• Grades 5–12: Assess the progress of human and civil rights around the world since the 1948 U.N. Declaration of Human Rights. [Formulate a position or course of action on an issue]

World History

Era 4, Standard 1C: The student understands the ideology of Manifest Destiny, the nation’s expansion to the Northwest, and the Mexican-American War.

  • Grades 9–12: Analyze United States trading interests in the Far East and explain how they influenced continental expansion to the Pacific. [Analyze cause-and-effect relationships]

 

Era 4, Standard 2C: The student understands how antebellum immigration changed American society.

  • Grades 7–12: Explain how immigration intensified ethnic and cultural conflict and complicated the forging of a national identity. [Interrogate historical data]

 

Era 8, Standard 3A: The student understands the international background of World War II.

  • Grades 7–12: Analyze the reasons for the growing tensions with Japan in East Asia culminating with the bombing of Pearl Harbor. [Marshal evidence of antecedent circumstances]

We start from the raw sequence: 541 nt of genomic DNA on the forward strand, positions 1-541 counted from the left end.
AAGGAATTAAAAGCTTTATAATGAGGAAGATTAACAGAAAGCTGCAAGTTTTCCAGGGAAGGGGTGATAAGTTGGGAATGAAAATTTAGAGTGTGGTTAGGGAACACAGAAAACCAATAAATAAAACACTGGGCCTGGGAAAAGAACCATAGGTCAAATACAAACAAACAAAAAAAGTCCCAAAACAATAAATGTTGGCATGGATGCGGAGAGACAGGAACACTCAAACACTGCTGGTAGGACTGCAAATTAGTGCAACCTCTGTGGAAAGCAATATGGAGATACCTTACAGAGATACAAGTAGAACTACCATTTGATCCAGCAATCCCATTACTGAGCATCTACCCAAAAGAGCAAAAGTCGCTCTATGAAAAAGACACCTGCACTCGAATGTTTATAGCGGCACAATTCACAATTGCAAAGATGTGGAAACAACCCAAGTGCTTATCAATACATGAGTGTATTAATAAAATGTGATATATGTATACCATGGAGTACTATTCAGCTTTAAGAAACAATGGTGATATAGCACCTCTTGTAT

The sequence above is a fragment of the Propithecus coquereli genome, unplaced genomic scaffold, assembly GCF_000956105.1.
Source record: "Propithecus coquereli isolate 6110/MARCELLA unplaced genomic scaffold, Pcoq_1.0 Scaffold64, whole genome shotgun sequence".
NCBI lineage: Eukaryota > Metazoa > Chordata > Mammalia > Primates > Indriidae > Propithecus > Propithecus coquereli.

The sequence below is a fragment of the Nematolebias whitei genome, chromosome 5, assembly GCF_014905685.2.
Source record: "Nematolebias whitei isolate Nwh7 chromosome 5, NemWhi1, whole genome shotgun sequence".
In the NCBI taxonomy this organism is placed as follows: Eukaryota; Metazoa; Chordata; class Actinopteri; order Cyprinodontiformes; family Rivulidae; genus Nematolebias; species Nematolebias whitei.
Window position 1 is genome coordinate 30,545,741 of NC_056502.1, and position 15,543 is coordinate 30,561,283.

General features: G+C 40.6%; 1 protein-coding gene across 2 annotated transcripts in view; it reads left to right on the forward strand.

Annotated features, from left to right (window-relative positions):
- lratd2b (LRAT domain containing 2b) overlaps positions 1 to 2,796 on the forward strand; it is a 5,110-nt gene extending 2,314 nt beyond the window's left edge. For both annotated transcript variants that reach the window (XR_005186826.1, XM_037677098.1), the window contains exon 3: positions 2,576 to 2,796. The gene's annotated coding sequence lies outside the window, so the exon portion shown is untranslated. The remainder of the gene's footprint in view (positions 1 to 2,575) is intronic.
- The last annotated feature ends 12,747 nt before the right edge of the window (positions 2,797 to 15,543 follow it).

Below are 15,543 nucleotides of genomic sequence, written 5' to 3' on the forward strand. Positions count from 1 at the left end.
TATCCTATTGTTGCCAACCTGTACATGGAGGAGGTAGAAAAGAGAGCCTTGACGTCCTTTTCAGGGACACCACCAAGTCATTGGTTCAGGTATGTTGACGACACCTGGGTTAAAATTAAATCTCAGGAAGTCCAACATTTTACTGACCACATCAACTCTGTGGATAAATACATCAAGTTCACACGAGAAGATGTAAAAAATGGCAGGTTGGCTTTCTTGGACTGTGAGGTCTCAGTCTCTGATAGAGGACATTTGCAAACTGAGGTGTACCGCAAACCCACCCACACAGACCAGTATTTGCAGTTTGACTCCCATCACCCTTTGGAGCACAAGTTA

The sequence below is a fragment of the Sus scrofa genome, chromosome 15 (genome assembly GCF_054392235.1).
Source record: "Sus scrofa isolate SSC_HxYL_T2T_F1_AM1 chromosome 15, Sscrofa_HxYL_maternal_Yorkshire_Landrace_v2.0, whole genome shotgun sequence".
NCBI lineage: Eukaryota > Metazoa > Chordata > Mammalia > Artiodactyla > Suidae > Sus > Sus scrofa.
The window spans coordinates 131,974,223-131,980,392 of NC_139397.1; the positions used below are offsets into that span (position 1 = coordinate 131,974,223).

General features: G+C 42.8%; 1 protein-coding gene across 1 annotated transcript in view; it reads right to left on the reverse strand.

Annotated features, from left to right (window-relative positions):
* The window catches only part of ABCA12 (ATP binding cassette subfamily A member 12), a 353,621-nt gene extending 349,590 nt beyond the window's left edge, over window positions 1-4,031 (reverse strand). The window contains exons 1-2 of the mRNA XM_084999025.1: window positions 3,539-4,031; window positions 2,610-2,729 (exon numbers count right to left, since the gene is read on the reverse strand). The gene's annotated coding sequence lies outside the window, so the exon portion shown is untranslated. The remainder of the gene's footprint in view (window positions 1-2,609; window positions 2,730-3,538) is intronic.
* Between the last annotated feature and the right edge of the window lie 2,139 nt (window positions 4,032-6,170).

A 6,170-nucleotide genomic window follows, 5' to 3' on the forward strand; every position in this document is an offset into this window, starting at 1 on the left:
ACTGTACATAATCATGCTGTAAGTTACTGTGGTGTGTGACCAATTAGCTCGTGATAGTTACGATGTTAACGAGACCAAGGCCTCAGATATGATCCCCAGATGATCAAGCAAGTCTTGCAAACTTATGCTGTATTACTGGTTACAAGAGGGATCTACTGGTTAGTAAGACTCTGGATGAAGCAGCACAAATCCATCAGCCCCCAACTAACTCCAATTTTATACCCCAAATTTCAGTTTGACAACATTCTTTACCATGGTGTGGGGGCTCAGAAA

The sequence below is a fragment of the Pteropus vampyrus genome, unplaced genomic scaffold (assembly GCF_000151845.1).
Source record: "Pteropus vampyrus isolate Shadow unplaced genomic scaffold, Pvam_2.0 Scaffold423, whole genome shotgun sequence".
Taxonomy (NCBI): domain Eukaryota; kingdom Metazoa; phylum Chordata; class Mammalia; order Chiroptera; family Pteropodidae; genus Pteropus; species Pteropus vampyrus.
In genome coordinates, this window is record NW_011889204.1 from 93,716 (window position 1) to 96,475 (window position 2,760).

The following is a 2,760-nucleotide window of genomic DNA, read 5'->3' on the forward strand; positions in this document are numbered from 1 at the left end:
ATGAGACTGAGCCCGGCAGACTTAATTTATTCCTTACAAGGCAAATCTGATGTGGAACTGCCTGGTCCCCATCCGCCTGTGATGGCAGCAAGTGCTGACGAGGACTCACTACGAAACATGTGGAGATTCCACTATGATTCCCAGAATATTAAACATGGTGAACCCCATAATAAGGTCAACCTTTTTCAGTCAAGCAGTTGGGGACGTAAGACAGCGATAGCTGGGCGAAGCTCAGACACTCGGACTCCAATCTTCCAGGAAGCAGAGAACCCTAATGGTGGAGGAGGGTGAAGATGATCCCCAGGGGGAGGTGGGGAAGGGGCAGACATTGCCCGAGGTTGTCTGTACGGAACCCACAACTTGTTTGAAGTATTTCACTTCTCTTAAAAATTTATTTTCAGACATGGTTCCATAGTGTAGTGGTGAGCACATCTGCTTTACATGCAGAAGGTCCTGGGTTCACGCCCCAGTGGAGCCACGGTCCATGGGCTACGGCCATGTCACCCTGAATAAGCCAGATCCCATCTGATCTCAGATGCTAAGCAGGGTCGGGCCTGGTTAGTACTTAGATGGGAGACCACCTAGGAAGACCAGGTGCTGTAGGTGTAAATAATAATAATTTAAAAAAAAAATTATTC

Era 8, Standard 3B: The student understands World War II and how the Allies prevailed.

  • Grades 5–12: Explain the financial, material, and human costs of the war and analyze its economic consequences for the Allies and the Axis powers. [Utilize visual and quantitative data]

Era 8, Standard 3C: The student understands the effects of World War II at home.

  • Grades 5–12: Evaluate the internment of Japanese Americans during the war and assess the implication for civil liberties. [Evaluate the implementation of a decision]

U.S. History